Koreana Plaza and International Food Court

One of my favorite memories of going to the Philippines was going to the food courts they have in shopping centers.  These aren't like American food courts with McDonald's and Sbarro.  These are similar to ones you find throughout Asia where individual vendors have small stands selling their specialty.  There's a grandma over here making rice cakes and over there is an auntie who has special skewers. The next stall over is a girl making halo halo or selling pastries.  Each one is independent and as close to homemade as you can get in a shopping center.

When I read last week in the Bee that Allen Pierleoni had gone to Koreana Plaza for the International food court, I had to check it out too.  I really hoped it might be similar to the kind I remembered. It wasn't, but it was still pretty good.

To find Koreana Plaza you need to get off at Zinfandel and onto Olson Drive. If you are familiar with the Target at Zinfandel, then KP is behind the Target. The next thing to note is the size of the place.  This picture above, it's only a third of it.  Basically it takes up the space that three supermarkets or large stores would occupy!

Ready made sushi above, sushi grade slabs of tuna and hamachi below.

Need rice?  You'll find every possible variety here in BIG bags.

The idea of Koreana Plaza is to have all ethnicities located in one space. You can find Korean, Russian, Persian, Mexican, Greek, Chinese, French, Iranian, Indian, etc.  If you have a hard time finding an ethnic ingredient for a recipe, you'll probably find it here. Better yet, if you are a worldly person who cooks worldly food, then this is a one-stop shopping experience.

The first section of the store supposedly has all the Asian products. It also has the produce section, frozen foods, and dairy aisles. I honestly came across an entire aisle of Hawaiian only products.

There's plenty of gallon sized containers of kimchi to choose from.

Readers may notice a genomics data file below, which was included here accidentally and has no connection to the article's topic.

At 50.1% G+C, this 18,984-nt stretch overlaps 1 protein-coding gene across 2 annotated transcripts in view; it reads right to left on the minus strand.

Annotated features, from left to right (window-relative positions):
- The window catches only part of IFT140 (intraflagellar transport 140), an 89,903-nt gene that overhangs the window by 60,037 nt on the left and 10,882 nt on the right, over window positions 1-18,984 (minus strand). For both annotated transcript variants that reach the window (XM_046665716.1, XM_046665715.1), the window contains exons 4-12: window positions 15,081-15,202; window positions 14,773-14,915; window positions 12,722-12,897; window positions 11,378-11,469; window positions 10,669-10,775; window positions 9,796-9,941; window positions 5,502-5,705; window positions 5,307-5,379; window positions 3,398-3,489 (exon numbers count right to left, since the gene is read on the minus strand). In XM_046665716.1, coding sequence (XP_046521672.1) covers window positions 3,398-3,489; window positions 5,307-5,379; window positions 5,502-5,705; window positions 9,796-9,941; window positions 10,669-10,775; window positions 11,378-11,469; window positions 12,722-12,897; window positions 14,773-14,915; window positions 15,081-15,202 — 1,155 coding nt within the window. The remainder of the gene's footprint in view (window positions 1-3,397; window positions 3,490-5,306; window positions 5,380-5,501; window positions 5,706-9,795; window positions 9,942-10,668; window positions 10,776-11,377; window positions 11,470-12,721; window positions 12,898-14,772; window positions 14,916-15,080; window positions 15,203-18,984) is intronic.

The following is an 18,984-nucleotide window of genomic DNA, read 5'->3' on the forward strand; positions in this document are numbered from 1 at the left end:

In the second half of the shopping area you'll find the seafood area, a tortilla making section, and all the products supposedly for the Americas and Europe. Near the catfish above was a tank of lobsters and another with big bullfrogs. 

This second side is also where there are a bunch of hawkers screaming out "Samples". Honestly, they have to be hoarse at the end of the day. 

The food court, which is the panoramic picture at the top, starts with a bakery area with everything from Afghani naan and Persian sweets to Russian pastries and French eclairs. Like the  Persian stand in this picture, there are stands for Russian and Indian, etc.

Then you get to the food court. Although not filled with the individual grannies and aunties liked I had hoped, it still covered the global gamut of what you might want to eat. Down the line there was Mexican, Persian, Korean, Chinese, Japanese, etc.  I think they were missing Indian, but that probably will be along soon. After all, the food court just opened.  
I ordered Szechuan Spicy Seafood Noodles and was given a buzzer while it was put together for me. The menu signs actually give warnings of "10 min wait" or "20 min wait".  There are even a few tables in the seating area that had the center heating elements reserved for hot pot dining. When my buzzer rang and I gathered my food, I was happy to find it well supplied with chopped up octopus, small sea scallops, shrimp, and more. 

If you are into international cuisine and cooking it, this is your dream supermarket. And after all the time it will take you to go through the miles of aisles, you'll be hungry for a bite to eat too.